14th Shanghai International Fisheries and Seafood Exhibition
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Industry news

2018 Norwegian Seafood Exports to China Hit a Record High Value

Datetime: 2019-01-10

  • In the China market, Norwegian seafood exports rose steadily, which marks a record high for export value at 3,738 million NOK.
  • Norwegian Arctic Cod, Norwegian Salmon and Mackerel listed the top three species measured in terms of export value to China in 2018.
  • New seafood species continue to gain ground on the China market.
  • Continued growth is predicted through 2019 due to the rapid development of cold-chain industry and new retail market.

10 Jan 2019/ SHANGHAI – In 2018, the Norwegian seafood industry had a successful year. Norway exported a total of 2.7 million tons of seafood throughout the year, reaching a new record of NOK 99 billion of export value. In the China market, Norwegian seafood exports also rose steadily, reaching a volume of nearly 150,000 MT and the highest export value at 3,738 million NOK.


 “China has been one of the most important countries to the Norwegian seafood industry, and we see a record high value in the seafood export from Norway to China.” said Victoria Braathen, Director of Norwegian Seafood Council for Mainland China and Hong Kong. “In 2018 we have seen several significant steps in the seafood trade between Norway and China. The export growth is most significantly driven by the growing export of fresh Norwegian salmon to China. In 2018, we have also marked that the Norwegian seafood industry have had joint presence in China for 20 years. Thanks to investments in long-term cooperation, the growth in seafood trade between Norway and China has been significant over the last two decades, providing a promising framework for future, prosperous seafood trade.”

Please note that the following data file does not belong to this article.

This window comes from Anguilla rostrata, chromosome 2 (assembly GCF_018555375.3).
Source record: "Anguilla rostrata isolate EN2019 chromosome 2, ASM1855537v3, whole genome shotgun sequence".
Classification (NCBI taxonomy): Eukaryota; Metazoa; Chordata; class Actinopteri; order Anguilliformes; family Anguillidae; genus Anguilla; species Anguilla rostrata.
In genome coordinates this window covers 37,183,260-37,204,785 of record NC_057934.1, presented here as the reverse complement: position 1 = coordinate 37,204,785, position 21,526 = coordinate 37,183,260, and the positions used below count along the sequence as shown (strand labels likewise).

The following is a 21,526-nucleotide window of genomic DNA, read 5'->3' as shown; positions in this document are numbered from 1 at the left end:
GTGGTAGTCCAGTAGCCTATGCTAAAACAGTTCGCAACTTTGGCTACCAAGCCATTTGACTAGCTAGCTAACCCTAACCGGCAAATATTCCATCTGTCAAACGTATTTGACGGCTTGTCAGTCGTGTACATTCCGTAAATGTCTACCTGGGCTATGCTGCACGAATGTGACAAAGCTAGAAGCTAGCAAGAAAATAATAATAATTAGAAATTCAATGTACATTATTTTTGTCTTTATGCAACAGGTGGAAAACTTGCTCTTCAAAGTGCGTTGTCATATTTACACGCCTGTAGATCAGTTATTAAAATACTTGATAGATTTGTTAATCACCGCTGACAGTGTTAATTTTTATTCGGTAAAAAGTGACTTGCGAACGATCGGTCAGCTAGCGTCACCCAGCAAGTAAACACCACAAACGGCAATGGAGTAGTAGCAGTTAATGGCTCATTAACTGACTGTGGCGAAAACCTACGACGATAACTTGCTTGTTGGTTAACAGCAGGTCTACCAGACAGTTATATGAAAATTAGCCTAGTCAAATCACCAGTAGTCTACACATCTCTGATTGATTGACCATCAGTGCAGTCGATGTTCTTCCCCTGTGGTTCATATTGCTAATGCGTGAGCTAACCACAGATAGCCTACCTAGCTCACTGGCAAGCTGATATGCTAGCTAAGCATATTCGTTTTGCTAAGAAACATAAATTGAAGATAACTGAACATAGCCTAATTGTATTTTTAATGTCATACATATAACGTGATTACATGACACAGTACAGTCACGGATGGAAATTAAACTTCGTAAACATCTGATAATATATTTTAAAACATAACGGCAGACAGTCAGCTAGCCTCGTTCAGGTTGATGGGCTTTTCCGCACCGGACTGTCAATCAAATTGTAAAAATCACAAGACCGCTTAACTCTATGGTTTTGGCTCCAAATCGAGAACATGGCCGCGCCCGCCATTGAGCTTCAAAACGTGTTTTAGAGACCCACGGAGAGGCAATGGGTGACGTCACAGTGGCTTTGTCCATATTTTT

Species Highlights: 

Norwegian Salmon: Norwegian salmon exports to China have rebounded strongly this year. In July, China’s repeal of restrictions on Norwegian salmon imports boosted its exports to the market. The export volume jumped from 4,000 MT in 2017 to 12,057 MT, showing a 207 percent upsurge. Salmon has the second largest share measured in terms of export value to China in 2018. The export value is NOK 826 million, increased by 275 percent year-on-year. As China’s demand for Atlantic salmon is set to grow, Norway will continue to provide high-quality salmon products to meet the increasing needs of the market. 


Norwegian Arctic Cod: White fish lead by the Norwegian Arctic Cod is a vital species group which accounted for more than half of the Norwegian seafood export volume to China. Norwegian Arctic Cod has the largest share of any species measured in terms of export value to China, achieving 856 million NOK. The export of Greenland Halibut, another kind of white fish, surged 97 percent in value and 90 percent in volume compared to 2017, reaching an export value of 389 million NOK and volume of 8,185 MT. 


Pelagic fish: The export volume of pelagic fish from Norway to China is 58,012 tons, reaching the value of 734 million. The export value of mackerel to China 612 million NOK, which is the third largest species measured by value from Norway to China in 2018. 


Crustacean: Chinese consumers have a growing demand for crustacean. Thanks to the momentous and valuable increase of domestic consumption in China, the Norwegian king crab export value significantly increased by 276 percent, reaching 13 million NOK. King Crab has gained great favor in China. Moreover, the export value of the snow crab also increased by an impressive 825 percent, amounting to 12.9 million NOK. “The strong and sustained growth of seafood exports to China over the past 20 years demonstrates the continued success of Norwegian seafood’s penetration in this valuable market,” said Victoria Braathen, “As the cold-chain industry and new retail market in China continues to develop rapidly, Norwegian seafood will further tap into two- to three-tier cities to satisfy the growing consumer demands. We are confident in this continued growth and strengthened business results in 2019.” 


New Source: Norwegian Seafood Council